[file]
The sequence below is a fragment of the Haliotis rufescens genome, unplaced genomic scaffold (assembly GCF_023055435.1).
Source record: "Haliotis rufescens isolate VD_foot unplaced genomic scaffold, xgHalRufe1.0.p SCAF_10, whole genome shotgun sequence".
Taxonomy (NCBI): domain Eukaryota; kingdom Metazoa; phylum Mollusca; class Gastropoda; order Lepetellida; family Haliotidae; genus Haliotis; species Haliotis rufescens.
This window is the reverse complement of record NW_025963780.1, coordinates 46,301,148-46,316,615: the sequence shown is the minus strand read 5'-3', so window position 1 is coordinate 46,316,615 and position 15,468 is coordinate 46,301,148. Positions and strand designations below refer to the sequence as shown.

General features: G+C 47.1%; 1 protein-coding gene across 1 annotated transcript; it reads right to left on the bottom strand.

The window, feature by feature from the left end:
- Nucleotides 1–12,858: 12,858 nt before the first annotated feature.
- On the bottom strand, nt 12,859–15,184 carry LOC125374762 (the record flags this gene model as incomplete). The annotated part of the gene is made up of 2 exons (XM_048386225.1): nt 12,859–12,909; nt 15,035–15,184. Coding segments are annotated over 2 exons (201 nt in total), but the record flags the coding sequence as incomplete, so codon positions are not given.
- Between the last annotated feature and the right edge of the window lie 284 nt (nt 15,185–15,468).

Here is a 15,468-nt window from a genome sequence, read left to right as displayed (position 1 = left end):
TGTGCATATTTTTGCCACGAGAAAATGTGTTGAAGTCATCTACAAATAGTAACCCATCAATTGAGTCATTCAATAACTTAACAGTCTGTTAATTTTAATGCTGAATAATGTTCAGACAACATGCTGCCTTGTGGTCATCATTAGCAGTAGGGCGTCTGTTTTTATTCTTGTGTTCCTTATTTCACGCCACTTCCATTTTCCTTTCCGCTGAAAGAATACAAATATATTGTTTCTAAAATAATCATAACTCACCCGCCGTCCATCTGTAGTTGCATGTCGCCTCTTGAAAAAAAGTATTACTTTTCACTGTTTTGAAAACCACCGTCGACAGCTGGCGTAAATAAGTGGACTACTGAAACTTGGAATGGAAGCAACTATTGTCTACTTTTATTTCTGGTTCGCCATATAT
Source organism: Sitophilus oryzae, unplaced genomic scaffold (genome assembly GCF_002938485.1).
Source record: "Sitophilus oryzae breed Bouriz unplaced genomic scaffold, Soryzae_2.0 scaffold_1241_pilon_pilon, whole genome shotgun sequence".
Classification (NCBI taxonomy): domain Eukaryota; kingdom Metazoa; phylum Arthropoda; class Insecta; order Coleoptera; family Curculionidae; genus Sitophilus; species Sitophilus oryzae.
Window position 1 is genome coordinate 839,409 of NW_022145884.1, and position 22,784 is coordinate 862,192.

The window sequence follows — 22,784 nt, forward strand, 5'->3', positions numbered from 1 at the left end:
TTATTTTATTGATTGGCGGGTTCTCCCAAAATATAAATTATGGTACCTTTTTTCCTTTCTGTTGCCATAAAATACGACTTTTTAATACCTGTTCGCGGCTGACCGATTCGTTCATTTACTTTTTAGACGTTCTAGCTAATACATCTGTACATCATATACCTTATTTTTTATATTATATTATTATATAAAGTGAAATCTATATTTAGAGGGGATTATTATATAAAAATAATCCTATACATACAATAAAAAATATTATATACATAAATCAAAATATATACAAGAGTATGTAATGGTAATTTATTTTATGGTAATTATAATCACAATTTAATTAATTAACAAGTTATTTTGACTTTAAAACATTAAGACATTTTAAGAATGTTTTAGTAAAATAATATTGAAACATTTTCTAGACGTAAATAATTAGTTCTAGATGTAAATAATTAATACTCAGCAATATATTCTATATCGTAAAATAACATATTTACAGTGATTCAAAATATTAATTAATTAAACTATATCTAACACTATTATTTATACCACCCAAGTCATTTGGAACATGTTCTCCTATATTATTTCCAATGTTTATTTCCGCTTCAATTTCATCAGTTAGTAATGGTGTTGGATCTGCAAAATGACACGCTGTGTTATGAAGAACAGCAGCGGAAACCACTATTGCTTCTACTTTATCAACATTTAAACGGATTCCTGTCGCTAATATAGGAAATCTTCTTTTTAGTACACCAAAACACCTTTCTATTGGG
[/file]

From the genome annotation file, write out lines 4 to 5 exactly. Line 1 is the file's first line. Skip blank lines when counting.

This window is the reverse complement of record NW_025963780.1, coordinates 46,301,148-46,316,615: the sequence shown is the minus strand read 5'-3', so window position 1 is coordinate 46,316,615 and position 15,468 is coordinate 46,301,148. Positions and strand designations below refer to the sequence as shown.

General features: G+C 47.1%; 1 protein-coding gene across 1 annotated transcript; it reads right to left on the bottom strand.